Too fanatical? A take on fan interactions at sporting events


Ashley Boak

Fans have an impact upon athletes and coaches in varying capacities.

The school gym bustles with excitement as anxious spectators are focused on the action-packed game unfolding in front of them, and their energy is absorbed by the players on the court.

The interactions that occur between athletes and fans are common and take place at most major sporting events at all levels. Oftentimes, these interactions are overlooked despite the crucial role they play in athletic competitions. Whether these exchanges are positive or negative is up to one’s own interpretation.

Most of how fans react is based on how the game or competition itself is unfolding, as well as the type of atmosphere the athletes help to cultivate. Senior varsity basketball player Aaliyah Hatter elaborates upon how she feels players keep their audience engaged.

“I feel like if we play with enough energy, it can give [the fans] a show to watch, so it will make them want to watch more. If the game is close, it’ll make them at the edge of their seats wanting to see more of what’s going to happen,” Hatter said.

Inversely, fans can serve as a source of motivation and provide further excitement at games and other sporting events. Cheering, posters and music are just some of the ways that spectators share their school pride and provide support for their classmates. Former junior varsity softball coach Jillian Erzig spoke on the encouragement she noticed coming from fans at their games.

“There are some students that do follow their peers which I think is really cool, but I find them to be super supportive. You start noticing students that come out to support their friends often, which I think is really neat. … It gives kids the opportunity to see their peers in a different way,” Erzig said.

There are definitely positives that come from having spectators helping to energize a sports environment. However, there can also be problems that arise. Boys varsity basketball coach Kristopher Olson shared that he has seen how negative comments from fans affect his players.

“I think if a fan ever makes [their comments] personal in a negative way, I think that can impact a player because it definitely can distract them from playing the game. … If a player is not playing well, sometimes especially at a young age, they look for reasons why they’re not playing well, [and] they can use the crowd as an excuse, so I think that the athletes on the other side sometimes let themselves be distracted and use that as an excuse,” Olson said.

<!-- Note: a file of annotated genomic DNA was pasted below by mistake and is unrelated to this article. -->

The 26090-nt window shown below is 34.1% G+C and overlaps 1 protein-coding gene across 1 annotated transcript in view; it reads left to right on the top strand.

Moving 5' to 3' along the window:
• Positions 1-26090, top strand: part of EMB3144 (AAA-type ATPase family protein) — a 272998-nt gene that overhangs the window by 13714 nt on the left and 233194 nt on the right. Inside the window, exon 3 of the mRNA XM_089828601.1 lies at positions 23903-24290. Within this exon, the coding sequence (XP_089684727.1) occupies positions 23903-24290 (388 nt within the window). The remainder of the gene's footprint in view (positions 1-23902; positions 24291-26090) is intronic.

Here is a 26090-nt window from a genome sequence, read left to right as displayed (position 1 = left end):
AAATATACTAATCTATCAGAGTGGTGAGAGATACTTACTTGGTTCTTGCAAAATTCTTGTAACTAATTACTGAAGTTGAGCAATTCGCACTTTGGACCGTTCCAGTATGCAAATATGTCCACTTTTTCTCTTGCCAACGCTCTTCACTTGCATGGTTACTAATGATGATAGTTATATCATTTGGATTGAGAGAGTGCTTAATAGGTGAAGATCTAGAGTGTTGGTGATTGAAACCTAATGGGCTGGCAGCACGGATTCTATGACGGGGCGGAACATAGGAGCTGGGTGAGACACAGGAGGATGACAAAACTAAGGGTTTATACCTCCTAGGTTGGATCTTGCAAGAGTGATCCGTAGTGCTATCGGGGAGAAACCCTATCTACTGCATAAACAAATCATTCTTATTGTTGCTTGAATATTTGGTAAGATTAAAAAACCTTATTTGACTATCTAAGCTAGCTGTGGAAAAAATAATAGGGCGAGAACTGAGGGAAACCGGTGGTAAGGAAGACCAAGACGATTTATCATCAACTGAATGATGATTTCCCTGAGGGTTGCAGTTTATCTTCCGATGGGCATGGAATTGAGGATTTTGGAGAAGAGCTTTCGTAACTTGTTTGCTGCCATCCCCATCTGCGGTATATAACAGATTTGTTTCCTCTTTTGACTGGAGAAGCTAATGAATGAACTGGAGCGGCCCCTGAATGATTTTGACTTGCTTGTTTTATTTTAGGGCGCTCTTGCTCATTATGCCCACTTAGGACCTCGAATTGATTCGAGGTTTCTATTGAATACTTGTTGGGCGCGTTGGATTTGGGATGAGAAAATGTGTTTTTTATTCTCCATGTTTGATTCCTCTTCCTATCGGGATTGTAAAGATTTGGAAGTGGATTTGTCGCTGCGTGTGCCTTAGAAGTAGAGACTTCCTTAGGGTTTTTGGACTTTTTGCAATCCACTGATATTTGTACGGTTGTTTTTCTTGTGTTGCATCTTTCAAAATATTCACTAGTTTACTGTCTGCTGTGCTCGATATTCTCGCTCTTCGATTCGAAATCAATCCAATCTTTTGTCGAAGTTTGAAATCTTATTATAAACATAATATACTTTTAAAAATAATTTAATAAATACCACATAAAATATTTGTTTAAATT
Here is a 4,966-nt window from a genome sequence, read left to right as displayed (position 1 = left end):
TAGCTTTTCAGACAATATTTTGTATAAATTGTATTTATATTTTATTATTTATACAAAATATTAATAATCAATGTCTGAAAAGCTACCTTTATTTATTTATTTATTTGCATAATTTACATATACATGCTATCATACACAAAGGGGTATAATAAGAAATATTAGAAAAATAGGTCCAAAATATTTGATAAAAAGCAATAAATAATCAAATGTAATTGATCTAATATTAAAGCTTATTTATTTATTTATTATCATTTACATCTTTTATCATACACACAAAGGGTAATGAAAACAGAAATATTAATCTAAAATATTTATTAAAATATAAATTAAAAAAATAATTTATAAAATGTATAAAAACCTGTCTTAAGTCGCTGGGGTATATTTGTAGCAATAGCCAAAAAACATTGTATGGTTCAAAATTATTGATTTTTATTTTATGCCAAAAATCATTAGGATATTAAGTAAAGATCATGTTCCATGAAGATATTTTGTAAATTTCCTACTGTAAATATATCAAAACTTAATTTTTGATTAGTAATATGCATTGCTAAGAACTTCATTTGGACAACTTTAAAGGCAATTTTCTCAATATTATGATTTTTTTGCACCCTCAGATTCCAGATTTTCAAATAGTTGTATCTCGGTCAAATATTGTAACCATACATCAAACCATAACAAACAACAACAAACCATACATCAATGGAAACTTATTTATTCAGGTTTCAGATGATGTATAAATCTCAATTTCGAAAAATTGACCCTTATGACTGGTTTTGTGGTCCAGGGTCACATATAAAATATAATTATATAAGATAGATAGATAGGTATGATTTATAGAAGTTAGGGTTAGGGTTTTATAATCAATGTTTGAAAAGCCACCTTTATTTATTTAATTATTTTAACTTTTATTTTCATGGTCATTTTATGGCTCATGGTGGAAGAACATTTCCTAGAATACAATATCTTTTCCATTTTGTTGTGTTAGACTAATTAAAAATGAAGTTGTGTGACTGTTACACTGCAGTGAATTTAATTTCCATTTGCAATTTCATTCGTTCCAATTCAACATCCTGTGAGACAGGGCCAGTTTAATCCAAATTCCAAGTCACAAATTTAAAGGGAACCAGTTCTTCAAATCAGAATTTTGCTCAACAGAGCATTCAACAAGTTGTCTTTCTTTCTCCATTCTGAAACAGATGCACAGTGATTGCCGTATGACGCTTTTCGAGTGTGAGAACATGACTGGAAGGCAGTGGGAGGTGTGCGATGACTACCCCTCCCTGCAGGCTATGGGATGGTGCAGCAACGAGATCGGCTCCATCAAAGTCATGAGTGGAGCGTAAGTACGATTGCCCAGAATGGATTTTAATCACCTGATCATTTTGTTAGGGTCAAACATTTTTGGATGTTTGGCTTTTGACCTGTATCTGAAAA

Even in volleyball, a sport not particularly known for huge crowds, fan interaction still affects how players perform. Senior volleyball player Jacob Kesterson addressed his own experience with a certain opposing fan section during a tournament in St. Louis.

“It was a close game, and it was getting pretty heated across the net between us and the other team, and this family from the other team started saying stuff to us to try and get under our skin and make us mess up. We went on to win the game, and the reaction from this family was quite the scene. They went onto the court and laid into the ref and accused them of making terrible calls that cost them the game and they almost had to be escorted out of the arena,” Kesterson said.

However, Kesterson believes that fans are restricted enough by security and themselves during games.

“There are many restrictions that keep the fans and players safe and keep the fans in check. Security is always present at events like this and is good at making sure that if anything is said or done that crosses the line, [then] that the situation is taken care of. The only ones really in control of that are the fans themselves,” Kesterson said.

Fan interactions are a part of major and minor sporting events alike, and how they’re dealt with varies from school to school. Whatever the situations during the game, fans will always be there to provide energy, whether negative or positive.